I was recently asked to reflect on my experience at this year’s Count Me In Global Broadcast in Toronto that I participated in as one of the many speakers who took to the stage that day. We operated under the hashtag #CountMeInLive & there are many photographs and videos of the day captured by instagram, twitter and YouTube videos. This post is for a Twitter savvy student who reached out to me from St. Edmund Campion Secondary School because she’s writing a piece for her newsletter!
I flew to Toronto on my birthday (April 13th) & was expecting to speak for 8 minutes. It was my second time speaking at Count Me In’s Toronto event and I was pumped because, having previously had the opportunity to hear and present alongside CMI founder Shane Feldman, I knew what type of event this would be. I never thought that some kid from Winnipeg’s North End would be a speaker in such a place.
I try not to think about how large the crowds are I speak to before I speak to them….but after the fact is a different story. This experience was in front of 3,000 Students live in the Sony Centre in Toronto and broadcast online to 104 different Countries was really something I was honored to be a part of. My first line was inspired by my Batman shirt (gifted to me from my adopted parents, the Champagnes) “People say dress for the job you want, not the job you have. So today, I’m Batman”. The speech itself though was inspired by my experiences as a Gr. 4 student struggling with identity – when my Teacher Ms. Holmes gave me a book and wrote a note inside of it that saved my life. I realized that if all it takes to be a hero is to write encouraging words to someone I believe in, then I wanna be a hero every day. I want every student or young person struggling with their identity to know that they too can recognize the gifts and abilities of their friends and peers – provide them with a reminder of their awesomeness – and feel good that we helped them see the good inside of themselves. If we continue to stand up as young people, in our schools, streets and communities – I have faith that we can all save lives. Then, the shared challenges that we all face will become less and less a part of our daily reality as we shift our own conversations and interactions with one another to focus more in the positive and begin to recognize the presence of solutions.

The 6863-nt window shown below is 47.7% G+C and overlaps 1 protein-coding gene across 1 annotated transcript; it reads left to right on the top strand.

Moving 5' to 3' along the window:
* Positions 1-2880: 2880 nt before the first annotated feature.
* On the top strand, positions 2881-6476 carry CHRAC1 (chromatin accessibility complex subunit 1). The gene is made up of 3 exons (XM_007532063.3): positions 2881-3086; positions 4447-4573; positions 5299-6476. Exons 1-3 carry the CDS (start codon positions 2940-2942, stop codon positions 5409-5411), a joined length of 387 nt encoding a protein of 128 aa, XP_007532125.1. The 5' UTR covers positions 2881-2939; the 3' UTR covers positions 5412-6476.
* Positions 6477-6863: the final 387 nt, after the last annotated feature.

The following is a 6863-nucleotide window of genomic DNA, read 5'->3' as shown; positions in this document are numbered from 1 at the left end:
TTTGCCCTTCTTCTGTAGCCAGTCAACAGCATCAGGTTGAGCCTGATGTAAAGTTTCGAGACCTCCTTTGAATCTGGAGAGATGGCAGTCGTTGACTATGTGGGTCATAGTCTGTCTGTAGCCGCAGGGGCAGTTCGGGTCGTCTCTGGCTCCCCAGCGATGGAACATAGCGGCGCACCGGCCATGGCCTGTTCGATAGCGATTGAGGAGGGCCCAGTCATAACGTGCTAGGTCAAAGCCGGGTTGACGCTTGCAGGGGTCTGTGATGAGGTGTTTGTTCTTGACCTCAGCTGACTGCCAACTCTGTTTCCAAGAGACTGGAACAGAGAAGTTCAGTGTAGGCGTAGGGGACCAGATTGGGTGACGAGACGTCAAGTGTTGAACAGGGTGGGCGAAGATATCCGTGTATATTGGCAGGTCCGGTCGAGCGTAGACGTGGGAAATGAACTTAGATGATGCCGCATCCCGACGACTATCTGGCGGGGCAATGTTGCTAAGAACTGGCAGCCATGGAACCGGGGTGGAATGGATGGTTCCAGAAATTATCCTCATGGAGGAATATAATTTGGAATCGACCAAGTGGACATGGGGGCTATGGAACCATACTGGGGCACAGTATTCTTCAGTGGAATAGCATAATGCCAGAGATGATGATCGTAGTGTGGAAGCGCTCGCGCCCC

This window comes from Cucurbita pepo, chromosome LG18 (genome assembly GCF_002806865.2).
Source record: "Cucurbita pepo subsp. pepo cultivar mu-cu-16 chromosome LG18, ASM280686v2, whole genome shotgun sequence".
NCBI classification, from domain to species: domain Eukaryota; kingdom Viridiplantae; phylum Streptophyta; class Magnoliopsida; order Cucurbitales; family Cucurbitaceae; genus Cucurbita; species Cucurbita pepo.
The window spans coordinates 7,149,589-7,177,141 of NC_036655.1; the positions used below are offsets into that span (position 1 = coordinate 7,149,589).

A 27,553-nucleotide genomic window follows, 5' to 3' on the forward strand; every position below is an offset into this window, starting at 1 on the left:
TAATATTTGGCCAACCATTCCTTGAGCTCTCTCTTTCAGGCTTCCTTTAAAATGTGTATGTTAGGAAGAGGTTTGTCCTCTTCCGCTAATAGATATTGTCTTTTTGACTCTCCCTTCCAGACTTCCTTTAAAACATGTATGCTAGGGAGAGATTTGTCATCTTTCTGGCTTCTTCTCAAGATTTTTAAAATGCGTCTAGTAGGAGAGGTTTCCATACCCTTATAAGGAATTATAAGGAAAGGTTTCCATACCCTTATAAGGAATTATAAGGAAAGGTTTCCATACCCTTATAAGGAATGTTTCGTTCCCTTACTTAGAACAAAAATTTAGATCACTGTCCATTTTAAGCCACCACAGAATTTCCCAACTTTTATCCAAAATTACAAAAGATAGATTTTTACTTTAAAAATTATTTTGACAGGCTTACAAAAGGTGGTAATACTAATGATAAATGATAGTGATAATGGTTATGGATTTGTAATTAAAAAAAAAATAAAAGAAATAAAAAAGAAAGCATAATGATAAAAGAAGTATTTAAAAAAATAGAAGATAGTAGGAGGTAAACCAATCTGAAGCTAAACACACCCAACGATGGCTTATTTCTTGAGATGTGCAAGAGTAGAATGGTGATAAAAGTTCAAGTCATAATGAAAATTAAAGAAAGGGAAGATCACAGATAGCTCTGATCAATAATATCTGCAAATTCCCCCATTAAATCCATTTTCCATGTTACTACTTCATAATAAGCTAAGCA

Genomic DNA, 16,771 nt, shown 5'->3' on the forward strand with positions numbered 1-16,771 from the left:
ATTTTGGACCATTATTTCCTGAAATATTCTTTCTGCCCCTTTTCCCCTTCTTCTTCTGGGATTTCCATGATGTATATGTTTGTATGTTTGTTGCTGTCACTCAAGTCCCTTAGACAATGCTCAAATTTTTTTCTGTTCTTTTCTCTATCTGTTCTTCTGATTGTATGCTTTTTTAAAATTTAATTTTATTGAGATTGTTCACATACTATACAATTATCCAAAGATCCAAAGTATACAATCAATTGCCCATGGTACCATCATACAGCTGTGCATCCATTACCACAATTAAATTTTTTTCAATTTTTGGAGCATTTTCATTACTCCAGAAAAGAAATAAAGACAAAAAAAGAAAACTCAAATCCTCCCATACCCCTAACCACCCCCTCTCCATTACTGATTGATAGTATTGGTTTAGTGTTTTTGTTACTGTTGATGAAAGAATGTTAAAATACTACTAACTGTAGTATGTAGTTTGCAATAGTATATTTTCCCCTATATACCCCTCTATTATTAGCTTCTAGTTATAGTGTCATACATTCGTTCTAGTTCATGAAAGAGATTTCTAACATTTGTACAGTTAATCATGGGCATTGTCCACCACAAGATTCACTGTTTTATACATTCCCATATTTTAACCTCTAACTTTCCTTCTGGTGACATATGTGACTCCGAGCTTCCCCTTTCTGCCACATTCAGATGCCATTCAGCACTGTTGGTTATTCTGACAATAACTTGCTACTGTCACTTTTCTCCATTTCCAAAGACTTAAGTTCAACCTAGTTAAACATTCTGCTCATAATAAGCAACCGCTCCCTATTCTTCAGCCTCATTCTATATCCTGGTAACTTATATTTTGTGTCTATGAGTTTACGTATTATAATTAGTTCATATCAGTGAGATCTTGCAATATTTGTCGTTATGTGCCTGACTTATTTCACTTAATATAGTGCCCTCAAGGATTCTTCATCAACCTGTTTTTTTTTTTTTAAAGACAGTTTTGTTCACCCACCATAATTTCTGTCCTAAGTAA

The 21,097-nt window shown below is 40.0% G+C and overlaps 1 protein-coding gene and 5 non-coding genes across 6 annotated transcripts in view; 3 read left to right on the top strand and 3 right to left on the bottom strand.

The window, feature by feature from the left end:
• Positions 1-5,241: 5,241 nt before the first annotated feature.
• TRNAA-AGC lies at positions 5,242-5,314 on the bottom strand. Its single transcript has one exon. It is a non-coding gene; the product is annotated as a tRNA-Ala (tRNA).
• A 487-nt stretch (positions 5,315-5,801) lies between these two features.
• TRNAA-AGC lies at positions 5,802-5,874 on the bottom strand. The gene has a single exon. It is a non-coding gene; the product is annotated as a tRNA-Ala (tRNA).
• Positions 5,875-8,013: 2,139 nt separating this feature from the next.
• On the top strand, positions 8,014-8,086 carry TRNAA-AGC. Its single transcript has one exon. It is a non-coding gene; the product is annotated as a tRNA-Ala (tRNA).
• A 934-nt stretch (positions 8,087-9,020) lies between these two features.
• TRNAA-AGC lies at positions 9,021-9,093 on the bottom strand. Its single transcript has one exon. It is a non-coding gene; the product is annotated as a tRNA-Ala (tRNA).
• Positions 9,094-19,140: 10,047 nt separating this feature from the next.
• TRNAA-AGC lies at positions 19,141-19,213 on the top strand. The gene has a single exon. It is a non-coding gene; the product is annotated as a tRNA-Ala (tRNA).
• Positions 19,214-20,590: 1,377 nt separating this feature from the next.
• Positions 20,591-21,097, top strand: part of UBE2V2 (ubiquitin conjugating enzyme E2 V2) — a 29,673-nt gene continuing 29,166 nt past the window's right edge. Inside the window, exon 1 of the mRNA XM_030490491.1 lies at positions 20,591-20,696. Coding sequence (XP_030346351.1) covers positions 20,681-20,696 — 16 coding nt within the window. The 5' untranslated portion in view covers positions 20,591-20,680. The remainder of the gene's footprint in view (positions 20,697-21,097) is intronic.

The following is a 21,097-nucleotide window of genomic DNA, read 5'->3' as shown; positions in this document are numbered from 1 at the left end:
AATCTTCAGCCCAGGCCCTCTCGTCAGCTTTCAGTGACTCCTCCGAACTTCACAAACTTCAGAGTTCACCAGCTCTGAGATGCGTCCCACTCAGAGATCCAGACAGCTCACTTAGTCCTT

Finally, a personal highlight happened behind the scenes, in the green room (a place where speakers & performers chill in between performances). Blake Fly pulled out his guitar and several impromptu performances took place including the one that I recorded personally: you can view it by clicking here!